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Three Millennia of Greek Literature


Rhapsody 20

Translated by S. Butcher and A. Lang

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 Pallas and Odysseus consult of the killing of the wooers.

 But the goodly Odysseus laid him down to sleep in the vestibule of the house. He spread an undressed bull's hide on the ground and above it many fleeces of sheep, that the Achaeans were wont to slay in sacrifice, and Eurynome threw a mantle over him where he lay. There Odysseus lay wakeful, with evil thoughts against the wooers in his heart. And the women came forth from their chamber, that aforetime were wont to lie with the wooers, making laughter and mirth among themselves. Then the heart of Odysseus was stirred within his breast, and much he communed with his mind and soul, whether he should leap forth upon them and deal death to each, or suffer them to lie with the proud wooers, now for the last and latest time. And his heart growled sullenly within him. And even as a bitch stands over her tender whelps growling, when she spies a man she knows not, and she is eager to assail him, so growled his heart within him in his wrath at their evil deeds. Then he smote upon his breast and rebuked his own heart, saying:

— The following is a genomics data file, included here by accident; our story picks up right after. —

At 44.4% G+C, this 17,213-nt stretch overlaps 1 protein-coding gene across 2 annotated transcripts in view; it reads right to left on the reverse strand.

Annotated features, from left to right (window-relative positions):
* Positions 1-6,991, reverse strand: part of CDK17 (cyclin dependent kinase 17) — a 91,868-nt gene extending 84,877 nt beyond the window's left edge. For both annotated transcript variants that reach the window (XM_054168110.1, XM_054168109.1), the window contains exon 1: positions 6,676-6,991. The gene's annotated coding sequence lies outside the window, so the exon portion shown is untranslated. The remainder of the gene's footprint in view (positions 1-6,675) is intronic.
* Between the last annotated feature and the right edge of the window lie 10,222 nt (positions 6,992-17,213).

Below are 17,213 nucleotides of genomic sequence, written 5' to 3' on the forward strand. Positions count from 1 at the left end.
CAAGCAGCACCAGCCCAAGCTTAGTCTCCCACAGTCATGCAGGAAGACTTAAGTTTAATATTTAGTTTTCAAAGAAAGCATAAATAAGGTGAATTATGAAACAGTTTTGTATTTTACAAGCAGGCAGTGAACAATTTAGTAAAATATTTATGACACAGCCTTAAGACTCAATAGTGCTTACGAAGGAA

'Endure, my heart; yea, a baser thing thou once didst bear, on that day when the Cyclops, unrestrained in fury, devoured the mighty men of my company; but still thou didst endure till thy craft found a way for thee forth from out the cave, where thou thoughtest to die.'

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